My morning with the seals

Those who have already read Snowflakes Over The Starfish Café will have discovered that the café is positioned on a cliff top and there’s a 200-strong seal colony on the beach and rocks below. The seals feature in this first book in the series although not heavily, and they’ll feature more in the second book out in April – Summer Nights at The Starfish Café.

I’d already undertaken a lot of research into common and grey seals – the types found in the Yorkshire Coast waters – but I decided that a visit to our local Sealife Sanctuary (Scarborough) where they have resident seals and a seal hospital may well be in order. Then, when I spotted they did a seal experience, I couldn’t resist.

Sealife Centres are run by Merlin Entertainments and they have 12 sites around the UK and many more overseas. You can click here to find out more. The focus is on education and conservation.

We arrived this morning 75 minutes before the general admission time of 10am and it was quite lovely having the centre to ourselves for so long. Our guides for the duration were Minnie and Tiegan and they were friendly and knowledgeable as they took us round.

First stop was Harris the sea otter. Awww. His partner in crime passed away at the grand old age of 16 a few weeks back. They are preparing for another female to keep him company, but he seemed more than content swimming about and playing with his pebble. (Apologies that the photo isn’t great – he kept moving!)

The seal hospital had one admission: a seal pup called Buzzard (apparently all recent admissions have been named after birds). Buzzard, a girl pup, was found abandoned in South Bay with cuts and a swollen muzzle. She has healed nicely and should be moved into the next stage of rehabilitation next which is a small pool.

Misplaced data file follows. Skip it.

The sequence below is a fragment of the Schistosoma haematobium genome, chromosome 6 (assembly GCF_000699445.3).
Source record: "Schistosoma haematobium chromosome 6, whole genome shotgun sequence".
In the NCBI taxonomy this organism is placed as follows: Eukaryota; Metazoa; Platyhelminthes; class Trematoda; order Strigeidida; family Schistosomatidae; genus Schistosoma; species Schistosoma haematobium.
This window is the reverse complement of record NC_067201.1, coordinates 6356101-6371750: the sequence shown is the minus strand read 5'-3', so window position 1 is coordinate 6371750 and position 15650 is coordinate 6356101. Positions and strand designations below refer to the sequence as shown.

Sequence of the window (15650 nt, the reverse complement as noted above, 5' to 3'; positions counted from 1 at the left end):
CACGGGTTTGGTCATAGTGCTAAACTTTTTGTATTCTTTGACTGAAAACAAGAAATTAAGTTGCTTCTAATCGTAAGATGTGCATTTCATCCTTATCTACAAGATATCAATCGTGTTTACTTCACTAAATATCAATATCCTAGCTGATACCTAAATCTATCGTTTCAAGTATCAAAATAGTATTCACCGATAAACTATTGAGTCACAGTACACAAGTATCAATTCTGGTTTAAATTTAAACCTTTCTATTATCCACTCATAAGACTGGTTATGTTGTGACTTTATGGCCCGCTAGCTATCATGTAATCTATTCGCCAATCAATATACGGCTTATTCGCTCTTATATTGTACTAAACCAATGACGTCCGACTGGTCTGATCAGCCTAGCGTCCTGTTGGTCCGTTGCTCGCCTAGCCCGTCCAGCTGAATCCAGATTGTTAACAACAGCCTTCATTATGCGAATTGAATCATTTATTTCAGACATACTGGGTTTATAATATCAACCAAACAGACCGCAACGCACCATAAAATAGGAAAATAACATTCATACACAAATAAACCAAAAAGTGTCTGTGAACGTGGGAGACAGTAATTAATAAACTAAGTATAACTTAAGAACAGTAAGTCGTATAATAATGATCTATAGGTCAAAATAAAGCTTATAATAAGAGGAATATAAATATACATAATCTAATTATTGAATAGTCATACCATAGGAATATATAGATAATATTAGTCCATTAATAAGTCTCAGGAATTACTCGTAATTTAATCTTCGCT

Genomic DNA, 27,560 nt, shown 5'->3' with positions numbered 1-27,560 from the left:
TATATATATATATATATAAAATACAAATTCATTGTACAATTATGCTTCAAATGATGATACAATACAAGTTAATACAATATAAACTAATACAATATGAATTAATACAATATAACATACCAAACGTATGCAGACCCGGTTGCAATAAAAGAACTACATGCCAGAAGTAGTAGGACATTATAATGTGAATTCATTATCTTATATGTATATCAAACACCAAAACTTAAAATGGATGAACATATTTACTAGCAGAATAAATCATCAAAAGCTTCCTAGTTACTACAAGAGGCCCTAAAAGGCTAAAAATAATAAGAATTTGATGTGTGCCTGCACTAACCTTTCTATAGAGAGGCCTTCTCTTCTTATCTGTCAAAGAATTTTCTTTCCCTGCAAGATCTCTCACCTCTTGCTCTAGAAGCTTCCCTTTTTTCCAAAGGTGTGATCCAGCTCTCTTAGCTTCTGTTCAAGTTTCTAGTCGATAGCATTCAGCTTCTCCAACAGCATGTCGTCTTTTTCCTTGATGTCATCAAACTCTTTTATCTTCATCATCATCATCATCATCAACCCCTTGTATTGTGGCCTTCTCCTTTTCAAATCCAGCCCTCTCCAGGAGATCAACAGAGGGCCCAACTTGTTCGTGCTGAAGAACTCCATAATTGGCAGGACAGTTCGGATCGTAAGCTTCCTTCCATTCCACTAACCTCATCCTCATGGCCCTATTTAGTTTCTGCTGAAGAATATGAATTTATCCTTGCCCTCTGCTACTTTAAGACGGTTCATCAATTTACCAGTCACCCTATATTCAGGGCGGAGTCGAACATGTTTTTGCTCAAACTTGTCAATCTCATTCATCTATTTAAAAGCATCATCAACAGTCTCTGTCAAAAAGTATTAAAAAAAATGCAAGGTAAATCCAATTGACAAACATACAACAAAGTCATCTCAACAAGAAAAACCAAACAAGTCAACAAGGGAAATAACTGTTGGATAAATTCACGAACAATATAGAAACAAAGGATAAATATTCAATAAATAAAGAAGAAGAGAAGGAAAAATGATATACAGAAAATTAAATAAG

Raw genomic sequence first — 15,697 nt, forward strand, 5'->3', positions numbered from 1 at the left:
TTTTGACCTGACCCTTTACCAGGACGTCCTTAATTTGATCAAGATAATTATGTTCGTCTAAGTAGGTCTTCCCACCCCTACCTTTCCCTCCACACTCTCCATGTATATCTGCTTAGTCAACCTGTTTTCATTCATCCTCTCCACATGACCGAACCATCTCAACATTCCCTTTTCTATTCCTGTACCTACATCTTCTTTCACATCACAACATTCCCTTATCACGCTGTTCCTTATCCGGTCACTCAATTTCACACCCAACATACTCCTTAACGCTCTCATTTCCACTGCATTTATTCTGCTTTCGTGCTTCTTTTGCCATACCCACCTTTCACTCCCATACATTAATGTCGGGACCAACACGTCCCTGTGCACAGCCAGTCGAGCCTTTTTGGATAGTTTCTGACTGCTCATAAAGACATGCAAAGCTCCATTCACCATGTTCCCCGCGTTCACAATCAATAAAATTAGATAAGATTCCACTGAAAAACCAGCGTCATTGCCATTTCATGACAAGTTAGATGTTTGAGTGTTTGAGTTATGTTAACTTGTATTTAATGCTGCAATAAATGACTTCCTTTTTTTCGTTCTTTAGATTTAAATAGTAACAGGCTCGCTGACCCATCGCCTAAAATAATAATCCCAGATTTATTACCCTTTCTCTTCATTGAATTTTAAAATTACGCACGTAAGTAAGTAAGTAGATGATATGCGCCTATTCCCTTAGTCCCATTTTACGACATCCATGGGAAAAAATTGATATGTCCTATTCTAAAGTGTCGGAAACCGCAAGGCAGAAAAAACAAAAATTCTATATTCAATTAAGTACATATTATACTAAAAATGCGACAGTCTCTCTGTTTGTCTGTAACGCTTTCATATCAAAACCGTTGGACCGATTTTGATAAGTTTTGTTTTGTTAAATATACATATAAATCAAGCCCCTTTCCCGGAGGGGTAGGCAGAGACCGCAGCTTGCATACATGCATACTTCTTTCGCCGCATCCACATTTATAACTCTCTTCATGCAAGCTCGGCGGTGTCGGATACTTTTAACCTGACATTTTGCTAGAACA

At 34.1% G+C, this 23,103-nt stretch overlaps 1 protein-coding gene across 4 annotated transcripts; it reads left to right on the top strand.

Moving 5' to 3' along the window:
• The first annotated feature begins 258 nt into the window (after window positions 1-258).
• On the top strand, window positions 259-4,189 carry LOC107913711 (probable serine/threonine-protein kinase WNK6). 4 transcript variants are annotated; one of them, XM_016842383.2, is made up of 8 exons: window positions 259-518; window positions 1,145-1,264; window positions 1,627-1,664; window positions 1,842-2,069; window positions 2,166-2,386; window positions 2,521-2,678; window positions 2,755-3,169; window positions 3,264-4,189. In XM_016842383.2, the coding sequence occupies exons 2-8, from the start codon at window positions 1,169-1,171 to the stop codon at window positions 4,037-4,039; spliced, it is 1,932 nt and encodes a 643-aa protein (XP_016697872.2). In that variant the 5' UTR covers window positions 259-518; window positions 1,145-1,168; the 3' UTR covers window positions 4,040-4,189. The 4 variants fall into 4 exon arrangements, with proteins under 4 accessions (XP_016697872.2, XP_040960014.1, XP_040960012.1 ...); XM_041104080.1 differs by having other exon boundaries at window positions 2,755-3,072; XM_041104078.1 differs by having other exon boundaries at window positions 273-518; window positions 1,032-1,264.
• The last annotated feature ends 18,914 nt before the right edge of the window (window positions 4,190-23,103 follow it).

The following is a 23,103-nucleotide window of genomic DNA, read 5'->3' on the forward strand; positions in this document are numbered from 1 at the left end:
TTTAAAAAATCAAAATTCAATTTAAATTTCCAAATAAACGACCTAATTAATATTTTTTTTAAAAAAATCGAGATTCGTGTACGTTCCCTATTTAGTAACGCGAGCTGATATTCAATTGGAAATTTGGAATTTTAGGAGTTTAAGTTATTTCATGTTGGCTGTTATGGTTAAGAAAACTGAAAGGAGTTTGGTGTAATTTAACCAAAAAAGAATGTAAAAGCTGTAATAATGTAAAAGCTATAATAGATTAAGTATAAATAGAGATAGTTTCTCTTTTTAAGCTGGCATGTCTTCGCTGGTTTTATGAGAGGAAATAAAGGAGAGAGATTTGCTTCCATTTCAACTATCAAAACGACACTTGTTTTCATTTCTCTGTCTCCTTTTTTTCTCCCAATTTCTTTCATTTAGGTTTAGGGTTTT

Because she was abandoned, she’ll be released into a colony of seals, very likely at Ravenscar up the coast which was where I got the inspiration for my Starfish Point colony.

Isn’t Buzzard gorgeous? Look at those big eyes! There is some water in the ‘sick bay’ but she apparently isn’t so keen on swimming yet so they haven’t filled it. She’ll get used to that in the next stage of her programme.

We moved round to the main pool where there are four resident seals called Mando, Pendle, Boo and Ed. None of these seals could be released back into the wild because there are reasons why they wouldn’t survive there such as they were reared in captivity at other facilities or have had injuries or bad experiences which mean they wouldn’t be able to fend for themselves. They are, however, treated as though they are wild animals. They aren’t taught tricks and the staff don’t touch/handle them unless for medical reasons. They have a lovely pool and it gives them all the swimming space they need. In the wild, seals are known for lounging on rocks and beaches and not actually swimming very far.

We had a bucket of fish and all had a chance to feed them. Steven the Seagull is a regular visitor who tries (and sometimes succeeds) to get the fish first! You can see him swooping in at the top of the pic on the right!

Hubby captured a gorgeous pic of the munchkin and one of the seals through the underwater glass. He tried to capture something similar for me but he stood further back and caught my whole body in it. I actually look like a killer whale beached on the ledge so I’m not going to share that one!

There’s a section called Penguin Island were Humboldt penguins live. They’re endangered in their natural habitat (South America) so this is a breeding programme to ensure the survival of the species.

There weren’t many out of their beds when we went round but the newest chick was swimming while its dad watched from the doorway of its bedroom. Awww.